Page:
403 Forbidden


nginx
403 Forbidden

403 Forbidden


nginx
Follow us:
403 Forbidden

403 Forbidden


nginx

Sunday Market

Where to spend, where to save — your source for trends, deals and products

October 18, 2013 at 5:05 PM

High design: High chairs are getting more functional and better looking

highchairs_1013_630

By Mari-Jane Williams / The Washington Post

Feeding a baby is a messy business. Liquefied rice, vegetables and fruit are just begging to be smeared around.

A high chair isn’t going to make your child a more civilized diner. It can, however, safely contain her during mealtime. Feeding seats, whether traditional high chairs or portable boosters, have come a long way since we were kids, says Paula Motte, senior editor at Babycenter.com.

“Designers are getting really great at intuitive, smart design,” Motte says. Chair patterns now go beyond ponies and giraffes, she says, to fit more seamlessly into the design of your home, with sleek styling and modern fabrics in solid bold or neutral colors. Some models have a simple foot pedal to raise or lower the seat height, depending on who is feeding the baby, she says.

“People are looking for versatility,” Motte says. “Anything that makes life easier.”

Shop smart

If space is at a premium, consider a folding model. High chairs are bulky and take up valuable real estate, particularly in smaller homes. Folding chairs, which can be stored in a closet or corner, have become easier to use, Motte says. Some collapse with a click of a button and can be stowed without being propped up.

A booster seat can take the place of a full-size high chair. A booster seat that straps to a chair is a great option for traveling with your baby, but you can also use it as your high chair at home, Motte says. Many have removable trays and three-or five-point harnesses that make them safe for young babies.

Think about the long term. Your baby will move quickly from gumming soupy rice cereal to eating mashed peas to dumping a bowl of spaghetti on his tray (or head). Shop for a high chair or booster that will grow with your child, Motte says. Some convertible models go from a reclining high chair suitable for infants to a seat you can pull up to the table for older children.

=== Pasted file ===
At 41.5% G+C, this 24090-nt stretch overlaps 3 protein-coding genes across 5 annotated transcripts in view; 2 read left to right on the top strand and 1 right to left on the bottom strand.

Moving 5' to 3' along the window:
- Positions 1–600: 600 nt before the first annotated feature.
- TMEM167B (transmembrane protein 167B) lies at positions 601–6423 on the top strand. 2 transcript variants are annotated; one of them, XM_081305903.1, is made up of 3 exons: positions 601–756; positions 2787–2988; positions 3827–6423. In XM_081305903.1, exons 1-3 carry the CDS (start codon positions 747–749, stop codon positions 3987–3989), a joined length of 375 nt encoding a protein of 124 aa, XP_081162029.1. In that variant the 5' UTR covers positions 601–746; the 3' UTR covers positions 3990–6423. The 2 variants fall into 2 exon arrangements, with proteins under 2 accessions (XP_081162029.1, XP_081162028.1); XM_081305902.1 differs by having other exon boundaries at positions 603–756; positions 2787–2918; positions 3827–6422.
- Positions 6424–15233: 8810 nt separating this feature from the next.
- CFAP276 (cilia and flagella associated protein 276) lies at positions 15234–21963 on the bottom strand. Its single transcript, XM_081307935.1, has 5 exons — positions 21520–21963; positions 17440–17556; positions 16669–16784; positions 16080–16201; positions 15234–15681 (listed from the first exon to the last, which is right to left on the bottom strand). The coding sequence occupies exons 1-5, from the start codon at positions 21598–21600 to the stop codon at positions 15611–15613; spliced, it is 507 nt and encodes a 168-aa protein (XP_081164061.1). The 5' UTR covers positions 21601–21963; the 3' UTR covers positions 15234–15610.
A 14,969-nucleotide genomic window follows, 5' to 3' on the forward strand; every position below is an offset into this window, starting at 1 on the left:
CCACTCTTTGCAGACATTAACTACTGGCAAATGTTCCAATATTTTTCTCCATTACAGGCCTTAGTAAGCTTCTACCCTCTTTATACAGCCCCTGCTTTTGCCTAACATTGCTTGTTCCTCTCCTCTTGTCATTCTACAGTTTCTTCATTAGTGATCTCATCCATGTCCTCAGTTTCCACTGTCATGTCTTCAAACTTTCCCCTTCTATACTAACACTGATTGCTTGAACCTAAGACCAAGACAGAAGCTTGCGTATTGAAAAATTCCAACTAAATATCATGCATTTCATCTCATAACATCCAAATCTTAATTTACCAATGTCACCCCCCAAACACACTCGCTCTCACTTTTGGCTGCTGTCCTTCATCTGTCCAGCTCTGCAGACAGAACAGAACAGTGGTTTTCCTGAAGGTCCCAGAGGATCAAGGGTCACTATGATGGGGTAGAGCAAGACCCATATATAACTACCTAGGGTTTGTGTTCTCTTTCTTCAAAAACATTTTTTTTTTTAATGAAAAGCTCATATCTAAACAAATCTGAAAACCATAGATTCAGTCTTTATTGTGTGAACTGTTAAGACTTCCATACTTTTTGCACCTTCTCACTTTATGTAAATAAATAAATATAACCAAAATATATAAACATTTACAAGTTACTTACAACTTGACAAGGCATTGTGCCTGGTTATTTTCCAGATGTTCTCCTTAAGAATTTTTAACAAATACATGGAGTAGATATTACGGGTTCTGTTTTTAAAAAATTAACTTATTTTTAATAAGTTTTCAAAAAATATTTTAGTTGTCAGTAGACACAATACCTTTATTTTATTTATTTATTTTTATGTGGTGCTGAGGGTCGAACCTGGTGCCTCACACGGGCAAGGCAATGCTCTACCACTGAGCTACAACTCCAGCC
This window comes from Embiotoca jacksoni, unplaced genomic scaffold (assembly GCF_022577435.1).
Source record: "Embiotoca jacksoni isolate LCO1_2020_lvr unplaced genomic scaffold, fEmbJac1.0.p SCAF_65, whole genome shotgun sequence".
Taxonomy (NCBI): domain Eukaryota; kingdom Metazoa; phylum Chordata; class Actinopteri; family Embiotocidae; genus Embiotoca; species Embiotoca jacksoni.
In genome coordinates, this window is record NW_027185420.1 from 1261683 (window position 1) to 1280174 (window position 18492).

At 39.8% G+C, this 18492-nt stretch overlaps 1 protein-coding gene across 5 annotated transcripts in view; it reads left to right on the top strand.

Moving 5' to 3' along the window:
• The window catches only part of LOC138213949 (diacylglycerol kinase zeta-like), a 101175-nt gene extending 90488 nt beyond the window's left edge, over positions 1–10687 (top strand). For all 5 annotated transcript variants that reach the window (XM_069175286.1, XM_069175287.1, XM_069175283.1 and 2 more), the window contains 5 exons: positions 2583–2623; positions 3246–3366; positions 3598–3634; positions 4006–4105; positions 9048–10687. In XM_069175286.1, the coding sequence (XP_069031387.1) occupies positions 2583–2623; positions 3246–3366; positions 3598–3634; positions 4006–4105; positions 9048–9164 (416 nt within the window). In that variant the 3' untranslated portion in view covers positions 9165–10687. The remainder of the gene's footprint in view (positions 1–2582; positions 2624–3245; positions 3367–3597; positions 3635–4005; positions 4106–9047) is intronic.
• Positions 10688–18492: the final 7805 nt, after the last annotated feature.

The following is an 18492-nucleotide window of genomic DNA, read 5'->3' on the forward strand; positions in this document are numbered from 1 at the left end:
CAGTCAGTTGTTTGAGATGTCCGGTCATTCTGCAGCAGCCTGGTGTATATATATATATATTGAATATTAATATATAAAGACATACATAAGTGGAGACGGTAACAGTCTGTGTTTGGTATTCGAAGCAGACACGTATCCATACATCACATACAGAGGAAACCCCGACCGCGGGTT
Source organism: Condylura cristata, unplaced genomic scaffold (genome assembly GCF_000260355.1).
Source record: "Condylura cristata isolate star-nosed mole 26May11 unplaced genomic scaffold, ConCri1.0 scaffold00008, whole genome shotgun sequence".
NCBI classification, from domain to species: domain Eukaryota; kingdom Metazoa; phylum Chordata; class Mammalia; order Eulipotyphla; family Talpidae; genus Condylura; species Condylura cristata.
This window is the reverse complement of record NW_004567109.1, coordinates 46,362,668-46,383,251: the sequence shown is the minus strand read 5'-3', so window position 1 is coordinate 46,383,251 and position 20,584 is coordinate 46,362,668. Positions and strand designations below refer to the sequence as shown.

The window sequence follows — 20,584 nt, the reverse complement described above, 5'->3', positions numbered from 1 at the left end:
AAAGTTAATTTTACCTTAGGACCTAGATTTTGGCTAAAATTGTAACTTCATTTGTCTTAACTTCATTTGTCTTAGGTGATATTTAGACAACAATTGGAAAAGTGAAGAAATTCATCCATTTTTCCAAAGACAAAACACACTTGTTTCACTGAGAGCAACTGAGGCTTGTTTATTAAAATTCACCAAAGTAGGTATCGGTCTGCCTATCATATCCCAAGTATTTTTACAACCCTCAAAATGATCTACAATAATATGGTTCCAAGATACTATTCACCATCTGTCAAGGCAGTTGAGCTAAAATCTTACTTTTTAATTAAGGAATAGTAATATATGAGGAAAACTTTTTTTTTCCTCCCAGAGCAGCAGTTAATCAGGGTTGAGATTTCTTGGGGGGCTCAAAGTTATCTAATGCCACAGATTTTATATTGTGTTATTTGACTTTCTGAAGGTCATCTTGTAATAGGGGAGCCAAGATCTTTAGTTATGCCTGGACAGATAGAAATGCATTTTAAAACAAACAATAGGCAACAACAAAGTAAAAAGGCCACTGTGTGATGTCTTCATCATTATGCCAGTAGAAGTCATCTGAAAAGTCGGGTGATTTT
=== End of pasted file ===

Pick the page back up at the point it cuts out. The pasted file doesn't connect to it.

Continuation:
Safety tips

Always use all of the restraining straps and locking devices. Make sure the harness is fastened as soon as you put your child in the chair, the Consumer Product Safety Commission says. If you have a folding model, be sure it is locked in the open position each time you set up the chair.

As with other baby gear, keep your child within sight when he is in his high chair or booster seat.

Place the high chair far enough away from tables, counters, walls and other surfaces that a child could use to push off and tip the chair or scoot it across the floor.

Care tips

You’re likely to find crumbs and sticky residue everywhere from the tray down to the footrest. After each use, wipe the high chair or booster with a damp cloth, Motte says. If necessary, use a mild soap or dish detergent to remove stubborn dirt.

If your high chair comes with a removable tray or tray liner, run it through the dishwasher daily to keep it clean and germ-free.

Photos: Stokke Tripp Trapp, $250 at Tottini, South Lake Union; Boon Pedestal Highchair, $229 at Amazon.com; Graco Blossom 4-in-1 Seating System, $150 at Amazon.com; Ikea Antilop Highchair with tray, $25; Chicco Caddy Hook On Chair, $40 at Babies R Us; Peg Perego Rialto, $100 at diapers.com.

 

 

Comments | More in Home, Kids

COMMENTS

No personal attacks or insults, no hate speech, no profanity. Please keep the conversation civil and help us moderate this thread by reporting any abuse. See our Commenting FAQ.



The opinions expressed in reader comments are those of the author only, and do not reflect the opinions of The Seattle Times.


403 Forbidden

403 Forbidden


nginx
403 Forbidden

403 Forbidden


nginx